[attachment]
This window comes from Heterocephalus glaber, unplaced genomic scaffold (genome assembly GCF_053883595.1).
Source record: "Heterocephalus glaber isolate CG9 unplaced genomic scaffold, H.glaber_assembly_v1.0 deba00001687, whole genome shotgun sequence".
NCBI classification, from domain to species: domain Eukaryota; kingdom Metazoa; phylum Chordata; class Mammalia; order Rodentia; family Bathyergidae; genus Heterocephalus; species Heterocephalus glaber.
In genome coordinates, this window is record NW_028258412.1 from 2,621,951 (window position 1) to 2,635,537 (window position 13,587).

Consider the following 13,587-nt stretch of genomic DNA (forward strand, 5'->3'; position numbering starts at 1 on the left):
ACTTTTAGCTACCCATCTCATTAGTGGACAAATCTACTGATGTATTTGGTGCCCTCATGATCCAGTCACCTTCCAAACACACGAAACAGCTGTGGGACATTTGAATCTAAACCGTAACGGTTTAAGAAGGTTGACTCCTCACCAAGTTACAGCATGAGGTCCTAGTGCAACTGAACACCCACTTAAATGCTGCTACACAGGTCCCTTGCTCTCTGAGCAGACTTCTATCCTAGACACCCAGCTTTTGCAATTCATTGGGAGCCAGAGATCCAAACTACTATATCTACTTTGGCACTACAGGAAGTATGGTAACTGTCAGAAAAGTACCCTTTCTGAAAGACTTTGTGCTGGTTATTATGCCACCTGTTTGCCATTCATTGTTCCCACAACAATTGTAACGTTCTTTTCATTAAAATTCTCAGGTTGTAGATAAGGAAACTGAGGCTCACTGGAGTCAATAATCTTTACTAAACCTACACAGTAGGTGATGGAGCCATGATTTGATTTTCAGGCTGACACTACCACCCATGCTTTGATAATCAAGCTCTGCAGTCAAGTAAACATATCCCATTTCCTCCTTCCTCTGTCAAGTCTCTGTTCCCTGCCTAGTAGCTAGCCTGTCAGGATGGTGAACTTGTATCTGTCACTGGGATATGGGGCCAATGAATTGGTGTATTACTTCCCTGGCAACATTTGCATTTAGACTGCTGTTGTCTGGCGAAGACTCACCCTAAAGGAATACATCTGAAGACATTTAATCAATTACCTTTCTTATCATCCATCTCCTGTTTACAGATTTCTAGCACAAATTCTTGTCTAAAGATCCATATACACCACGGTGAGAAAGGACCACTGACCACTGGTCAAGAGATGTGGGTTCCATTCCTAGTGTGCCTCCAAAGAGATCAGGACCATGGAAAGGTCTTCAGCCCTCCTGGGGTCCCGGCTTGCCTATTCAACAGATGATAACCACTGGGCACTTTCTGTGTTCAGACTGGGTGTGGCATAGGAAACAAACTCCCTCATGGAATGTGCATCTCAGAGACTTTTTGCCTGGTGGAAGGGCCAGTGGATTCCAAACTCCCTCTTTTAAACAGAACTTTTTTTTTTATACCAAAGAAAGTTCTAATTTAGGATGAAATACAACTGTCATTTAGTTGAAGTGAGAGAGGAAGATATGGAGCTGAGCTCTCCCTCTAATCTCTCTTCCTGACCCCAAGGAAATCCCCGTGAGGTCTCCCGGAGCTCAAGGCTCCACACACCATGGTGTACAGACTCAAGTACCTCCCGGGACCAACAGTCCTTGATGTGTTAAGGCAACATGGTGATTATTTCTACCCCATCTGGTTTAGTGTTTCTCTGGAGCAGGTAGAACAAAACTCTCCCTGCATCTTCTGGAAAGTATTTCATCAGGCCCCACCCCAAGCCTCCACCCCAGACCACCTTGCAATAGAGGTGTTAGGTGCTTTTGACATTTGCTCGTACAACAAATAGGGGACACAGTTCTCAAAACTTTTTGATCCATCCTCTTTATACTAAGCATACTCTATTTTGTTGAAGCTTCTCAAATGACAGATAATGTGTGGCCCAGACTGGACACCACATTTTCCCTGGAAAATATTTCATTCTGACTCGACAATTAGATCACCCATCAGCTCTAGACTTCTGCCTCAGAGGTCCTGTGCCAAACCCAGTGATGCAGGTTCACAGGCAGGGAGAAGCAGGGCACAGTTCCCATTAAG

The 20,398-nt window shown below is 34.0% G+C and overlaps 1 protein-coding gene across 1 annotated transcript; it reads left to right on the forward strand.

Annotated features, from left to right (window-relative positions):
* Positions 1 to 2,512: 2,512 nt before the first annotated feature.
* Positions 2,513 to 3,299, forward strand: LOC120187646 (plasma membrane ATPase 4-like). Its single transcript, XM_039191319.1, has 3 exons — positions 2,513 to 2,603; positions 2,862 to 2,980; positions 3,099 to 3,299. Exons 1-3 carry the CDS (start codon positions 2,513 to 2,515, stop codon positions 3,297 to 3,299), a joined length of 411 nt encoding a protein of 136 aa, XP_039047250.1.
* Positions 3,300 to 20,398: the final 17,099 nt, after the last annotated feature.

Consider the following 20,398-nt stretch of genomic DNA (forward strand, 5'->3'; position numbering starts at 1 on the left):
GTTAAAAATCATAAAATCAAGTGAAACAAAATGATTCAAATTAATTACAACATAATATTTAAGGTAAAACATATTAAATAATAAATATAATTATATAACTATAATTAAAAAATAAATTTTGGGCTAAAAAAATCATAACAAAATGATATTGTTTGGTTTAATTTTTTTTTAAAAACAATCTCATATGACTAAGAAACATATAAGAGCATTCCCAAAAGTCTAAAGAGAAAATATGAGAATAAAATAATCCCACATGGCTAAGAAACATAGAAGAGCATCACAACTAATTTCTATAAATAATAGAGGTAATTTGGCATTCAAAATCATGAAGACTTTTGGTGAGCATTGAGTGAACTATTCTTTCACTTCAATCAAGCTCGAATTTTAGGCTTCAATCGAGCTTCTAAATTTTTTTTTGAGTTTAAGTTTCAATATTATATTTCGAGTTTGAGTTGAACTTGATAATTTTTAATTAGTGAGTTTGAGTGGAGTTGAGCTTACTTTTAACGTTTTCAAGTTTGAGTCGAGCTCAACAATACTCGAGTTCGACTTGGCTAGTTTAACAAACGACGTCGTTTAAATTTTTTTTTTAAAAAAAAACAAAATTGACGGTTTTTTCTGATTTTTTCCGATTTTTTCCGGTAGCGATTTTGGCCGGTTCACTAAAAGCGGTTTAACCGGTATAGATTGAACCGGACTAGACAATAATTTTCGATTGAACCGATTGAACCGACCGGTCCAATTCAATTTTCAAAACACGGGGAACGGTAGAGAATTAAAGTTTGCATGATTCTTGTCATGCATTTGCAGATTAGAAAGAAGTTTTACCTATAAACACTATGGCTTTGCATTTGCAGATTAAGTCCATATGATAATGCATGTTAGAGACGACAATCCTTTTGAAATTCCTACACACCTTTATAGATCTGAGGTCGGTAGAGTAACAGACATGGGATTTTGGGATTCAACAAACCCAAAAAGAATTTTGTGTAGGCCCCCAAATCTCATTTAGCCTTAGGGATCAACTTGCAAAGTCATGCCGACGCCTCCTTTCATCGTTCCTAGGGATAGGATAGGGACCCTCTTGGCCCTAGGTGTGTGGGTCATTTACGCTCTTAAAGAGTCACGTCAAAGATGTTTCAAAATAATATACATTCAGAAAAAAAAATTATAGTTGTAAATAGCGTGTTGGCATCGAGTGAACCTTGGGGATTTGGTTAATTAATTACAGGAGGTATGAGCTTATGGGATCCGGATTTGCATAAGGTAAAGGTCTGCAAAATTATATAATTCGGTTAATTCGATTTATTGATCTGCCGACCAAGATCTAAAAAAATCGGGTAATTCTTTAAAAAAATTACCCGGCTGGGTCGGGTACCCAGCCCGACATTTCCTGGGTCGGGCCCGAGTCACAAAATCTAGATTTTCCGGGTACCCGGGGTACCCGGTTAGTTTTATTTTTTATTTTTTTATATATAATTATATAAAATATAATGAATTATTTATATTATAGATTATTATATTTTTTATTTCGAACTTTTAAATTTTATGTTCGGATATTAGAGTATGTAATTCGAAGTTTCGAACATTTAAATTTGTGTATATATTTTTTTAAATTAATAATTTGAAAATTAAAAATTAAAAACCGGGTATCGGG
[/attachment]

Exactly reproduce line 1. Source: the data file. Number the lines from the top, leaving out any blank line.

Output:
This window comes from Heterocephalus glaber, unplaced genomic scaffold (genome assembly GCF_053883595.1).